Australia’s leading independent drug research, policy and education organisation, Penington Institute, has today (2 November) welcomed the launch of ‘We all pay the price’ – a ground-breaking report on the health and social harms caused by current drug policies.
The national report by Australia21 reflects the views of a cross-sector roundtable, including leading experts and specialists in substance dependence, crime, poverty and law reform.
Penington Institute, which participated in the roundtable, has added its voice to calls for evidence-based action to reduce the number of lives being needlessly lost, particularly through accidental drug overdose, and to reduce the growing burden of grief and despair experienced by families and communities.
Deputy CEO Dr Stephen McNally said that in the past, efforts to reduce the death toll due to overdose have predominantly focused on law enforcement and supply reduction. But the death toll continues to climb.
“The number of accidental deaths due to drug use has risen consistently over the past 15 years from just over 900 in 2002 to more than 1700 in 2016,” Dr McNally said.
“Some 15 years ago the number of accidental drug-related deaths and car deaths were roughly the same. By 2016, the number of accidental drug-related deaths were more than double the number killed in car accidents – 1,704 compared to 751.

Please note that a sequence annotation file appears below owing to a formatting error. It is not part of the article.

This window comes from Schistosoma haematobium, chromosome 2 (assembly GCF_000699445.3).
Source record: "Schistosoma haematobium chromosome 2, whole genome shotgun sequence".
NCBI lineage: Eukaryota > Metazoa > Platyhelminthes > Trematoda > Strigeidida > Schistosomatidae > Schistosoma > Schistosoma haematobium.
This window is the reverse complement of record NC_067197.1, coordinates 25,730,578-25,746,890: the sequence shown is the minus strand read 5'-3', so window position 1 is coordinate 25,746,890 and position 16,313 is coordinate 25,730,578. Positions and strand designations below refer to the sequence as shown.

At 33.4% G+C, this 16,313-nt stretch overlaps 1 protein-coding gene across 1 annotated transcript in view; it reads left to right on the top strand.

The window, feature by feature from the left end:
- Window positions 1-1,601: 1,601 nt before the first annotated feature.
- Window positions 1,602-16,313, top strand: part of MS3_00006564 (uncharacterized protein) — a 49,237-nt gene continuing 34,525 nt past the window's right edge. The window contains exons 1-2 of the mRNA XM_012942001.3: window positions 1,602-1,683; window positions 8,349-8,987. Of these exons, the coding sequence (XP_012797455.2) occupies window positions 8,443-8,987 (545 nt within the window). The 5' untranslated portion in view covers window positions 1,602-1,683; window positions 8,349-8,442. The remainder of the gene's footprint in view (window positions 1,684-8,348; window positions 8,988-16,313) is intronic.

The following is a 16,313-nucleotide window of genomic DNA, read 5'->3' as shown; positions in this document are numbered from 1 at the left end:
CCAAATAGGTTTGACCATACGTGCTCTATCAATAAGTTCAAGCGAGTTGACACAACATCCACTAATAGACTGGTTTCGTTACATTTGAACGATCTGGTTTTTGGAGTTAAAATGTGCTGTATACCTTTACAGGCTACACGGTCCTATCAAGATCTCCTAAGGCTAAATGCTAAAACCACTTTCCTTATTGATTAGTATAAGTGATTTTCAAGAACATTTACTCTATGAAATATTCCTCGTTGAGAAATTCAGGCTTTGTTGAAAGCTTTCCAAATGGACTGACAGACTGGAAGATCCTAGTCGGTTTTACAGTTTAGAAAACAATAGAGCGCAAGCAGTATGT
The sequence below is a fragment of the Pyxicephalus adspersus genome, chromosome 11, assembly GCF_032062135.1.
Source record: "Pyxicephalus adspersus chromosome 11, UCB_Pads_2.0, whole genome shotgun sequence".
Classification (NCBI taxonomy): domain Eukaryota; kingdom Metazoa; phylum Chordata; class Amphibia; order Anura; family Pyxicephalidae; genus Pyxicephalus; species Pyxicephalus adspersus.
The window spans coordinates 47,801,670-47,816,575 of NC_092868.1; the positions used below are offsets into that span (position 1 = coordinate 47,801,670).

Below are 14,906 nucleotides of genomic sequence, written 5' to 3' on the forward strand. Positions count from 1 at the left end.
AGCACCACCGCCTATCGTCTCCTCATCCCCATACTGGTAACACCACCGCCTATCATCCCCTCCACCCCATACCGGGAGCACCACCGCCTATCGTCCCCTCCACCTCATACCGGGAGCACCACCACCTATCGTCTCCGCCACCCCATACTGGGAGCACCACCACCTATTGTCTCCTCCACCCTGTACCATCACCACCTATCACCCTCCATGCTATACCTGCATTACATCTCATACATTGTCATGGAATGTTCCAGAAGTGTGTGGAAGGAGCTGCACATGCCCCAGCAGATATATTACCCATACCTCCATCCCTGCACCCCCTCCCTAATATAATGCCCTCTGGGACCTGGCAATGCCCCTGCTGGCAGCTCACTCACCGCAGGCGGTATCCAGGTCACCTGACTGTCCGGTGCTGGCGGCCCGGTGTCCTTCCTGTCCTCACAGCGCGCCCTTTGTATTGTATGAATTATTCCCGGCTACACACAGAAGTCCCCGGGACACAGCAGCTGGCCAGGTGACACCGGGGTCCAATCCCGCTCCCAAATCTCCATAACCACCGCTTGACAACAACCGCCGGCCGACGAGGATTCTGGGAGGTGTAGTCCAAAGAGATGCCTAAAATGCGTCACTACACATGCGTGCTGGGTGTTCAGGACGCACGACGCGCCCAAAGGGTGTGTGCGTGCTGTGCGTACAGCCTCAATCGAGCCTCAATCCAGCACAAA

“Most of the increase has been due to the number of deaths involving prescription opioids such as oxycodone, morphine and codeine.
“The increasing rate of deaths through drug overdose in Australia is unprecedented, as is the consequent burden of human pain and grief. The cost to society, let alone to our health system and economy, is incalculable.” Dr McNally said.
“We now face a defining choice – whether to stick with the failed solutions of the past or embrace new approaches.
“It’s not easy to cast aside long-held beliefs and prejudices to consider a dramatically different approach, but if it were possible to save even a fraction of the hundreds of thousands of lives being lost globally each year, wouldn’t it be worthwhile?”
Dr McNally welcomed the recommendations made in ‘We all pay the price’ adding that innovative approaches connecting substance use research to practical action are needed and that the drug control system should emphasise public safety and public health.
“Substantive change, driven by evidence, transparency and cost-effectiveness – not fear and prejudice – is required urgently.” Dr McNally added.
“Empowering people by prioritising personal responsibility, family and community will yield better results than centralised government drug control.”
Media Contact at Penington Institute: David Rose – 0434 500 854 – email@example.com.
We all pay the price available at http://australia21.org.au/product/we-all-pay-the-price/